Constant Expansion - The most charming and revolutionary thing about Sefaria is their absolute inability to sit on their laurels. They are always looking for more text. They are looking for more useful features. They are soliciting more connections between texts, more source sheets, and more ways to crack open Jewish texts for everyone. They've added 20 new texts just in the last 6 months, most of which I have never heard of and wouldn't have known existed had they not pinged me to tell me about them.

I spent the entire webinar bemoaning the fact that I didn't have Sefaria in rabbinical school, and trying to figure out how to take all my copious handwritten and typed notes and transfer them into my account. But then I started to realize something even more revolutionary that was happening because of their website:

My congregants have access to all of this as well. FOR FREE.

I started to wonder: what does it look like when we crack open Jewish text for everyone? What does it look like when our bar and bat mitzvah kids can find their portion and click around other people's great source sheets and websites and read the words of our sages in their own native language? When all my vision-impaired congregants can make the font with trope markings as big as they need to follow along? What does my classroom look like when we can all double-click and get an immediate dictionary entry for a word? I mean, let's take this all the way:

What does training a rabbi/the job of the rabbi look like when Jewish text is this accessible?

Imagine what our seminaries and yeshivot could accomplish with our leaders when all these tools are already available to amcha. THAT would change the Jewish world irrevocably. My Twitter bio header is an excerpt from the glossary at the back of a kids' book, Baxter, The Pig Who Wanted to Be Kosher, by Laurel Snyder. It's my favorite description of a rabbi that I've ever heard:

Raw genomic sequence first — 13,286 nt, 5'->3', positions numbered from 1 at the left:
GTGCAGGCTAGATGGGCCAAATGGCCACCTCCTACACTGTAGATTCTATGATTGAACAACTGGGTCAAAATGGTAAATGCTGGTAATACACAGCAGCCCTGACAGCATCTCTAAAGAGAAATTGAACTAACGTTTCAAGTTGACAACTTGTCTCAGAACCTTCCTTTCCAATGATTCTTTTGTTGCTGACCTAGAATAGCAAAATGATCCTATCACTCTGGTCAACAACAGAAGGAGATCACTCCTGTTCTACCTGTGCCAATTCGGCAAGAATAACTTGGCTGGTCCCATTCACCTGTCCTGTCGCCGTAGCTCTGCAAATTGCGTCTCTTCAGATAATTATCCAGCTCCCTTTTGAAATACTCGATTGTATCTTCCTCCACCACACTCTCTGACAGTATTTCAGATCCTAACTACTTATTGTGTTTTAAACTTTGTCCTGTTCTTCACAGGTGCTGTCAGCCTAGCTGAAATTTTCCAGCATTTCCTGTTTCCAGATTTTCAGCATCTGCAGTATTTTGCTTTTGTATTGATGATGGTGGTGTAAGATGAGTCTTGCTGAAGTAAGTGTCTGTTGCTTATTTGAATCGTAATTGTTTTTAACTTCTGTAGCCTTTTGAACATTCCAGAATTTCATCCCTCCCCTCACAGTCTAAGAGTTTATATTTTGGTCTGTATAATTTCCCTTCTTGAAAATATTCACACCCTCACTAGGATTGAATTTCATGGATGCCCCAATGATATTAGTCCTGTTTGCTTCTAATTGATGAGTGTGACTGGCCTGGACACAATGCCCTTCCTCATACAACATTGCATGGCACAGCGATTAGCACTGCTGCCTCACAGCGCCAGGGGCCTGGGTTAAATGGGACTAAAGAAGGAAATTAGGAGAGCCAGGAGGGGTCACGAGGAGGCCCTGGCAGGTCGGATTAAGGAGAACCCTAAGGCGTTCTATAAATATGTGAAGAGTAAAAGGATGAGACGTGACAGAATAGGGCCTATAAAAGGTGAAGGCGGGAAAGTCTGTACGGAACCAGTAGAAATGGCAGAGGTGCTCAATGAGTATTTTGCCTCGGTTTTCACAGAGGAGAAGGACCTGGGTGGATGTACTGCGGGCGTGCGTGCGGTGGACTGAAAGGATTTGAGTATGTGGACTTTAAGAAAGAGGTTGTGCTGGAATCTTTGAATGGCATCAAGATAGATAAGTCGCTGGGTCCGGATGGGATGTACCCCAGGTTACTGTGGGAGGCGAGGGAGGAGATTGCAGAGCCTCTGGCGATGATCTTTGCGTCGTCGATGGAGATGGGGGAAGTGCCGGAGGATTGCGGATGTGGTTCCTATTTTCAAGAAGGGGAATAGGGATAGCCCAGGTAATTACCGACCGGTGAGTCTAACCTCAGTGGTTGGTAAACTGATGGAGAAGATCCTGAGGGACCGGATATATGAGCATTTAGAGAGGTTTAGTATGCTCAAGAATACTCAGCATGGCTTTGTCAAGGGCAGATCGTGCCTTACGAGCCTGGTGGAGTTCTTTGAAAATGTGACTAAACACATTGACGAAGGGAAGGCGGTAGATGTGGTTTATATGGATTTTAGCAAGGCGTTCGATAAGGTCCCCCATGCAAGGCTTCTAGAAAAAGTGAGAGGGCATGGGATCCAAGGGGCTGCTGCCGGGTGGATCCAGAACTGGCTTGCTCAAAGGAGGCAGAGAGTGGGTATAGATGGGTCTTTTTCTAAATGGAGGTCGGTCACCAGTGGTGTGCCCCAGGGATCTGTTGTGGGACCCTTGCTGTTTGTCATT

rabbi - learned, generous Jewish leader who devotes time to reading, thinking, teaching, and helping people (and pigs!). Rabbis often tell wonderful stories, wear hats, and have nice laugh wrinkles.

At this point in history, I fear that too few rabbinic jobs fit that description, certainly not in the progressive Jewish world. We are service leaders and admins, spending lots of time budgeting for religious schools, writing donor thank-you letters, and attending board and committee meetings. We write divrei Torah and do lifecycle events, yes, but we do far less teaching, thinking, storytelling, and learning than we (and our communities) would like us to.

It is my hope that Sefaria's goal of making Jewish text highly accessible changes our communities fundamentally into ones that are actually paradigms of lifelong learning. When our communities prioritize their own learning, they will value their rabbis being learned. Many American Jewish communities value budget and communal structure above everything else, so rabbis continue to have to focus on those things and deprioritize their own teaching and learning in favor of discussions over administration. I, for one, hope our people mount a revolution in Jewish spaces, demanding deeper and more intensive learning opportunities for everyone because they have suddenly seen what we haven't been studying together.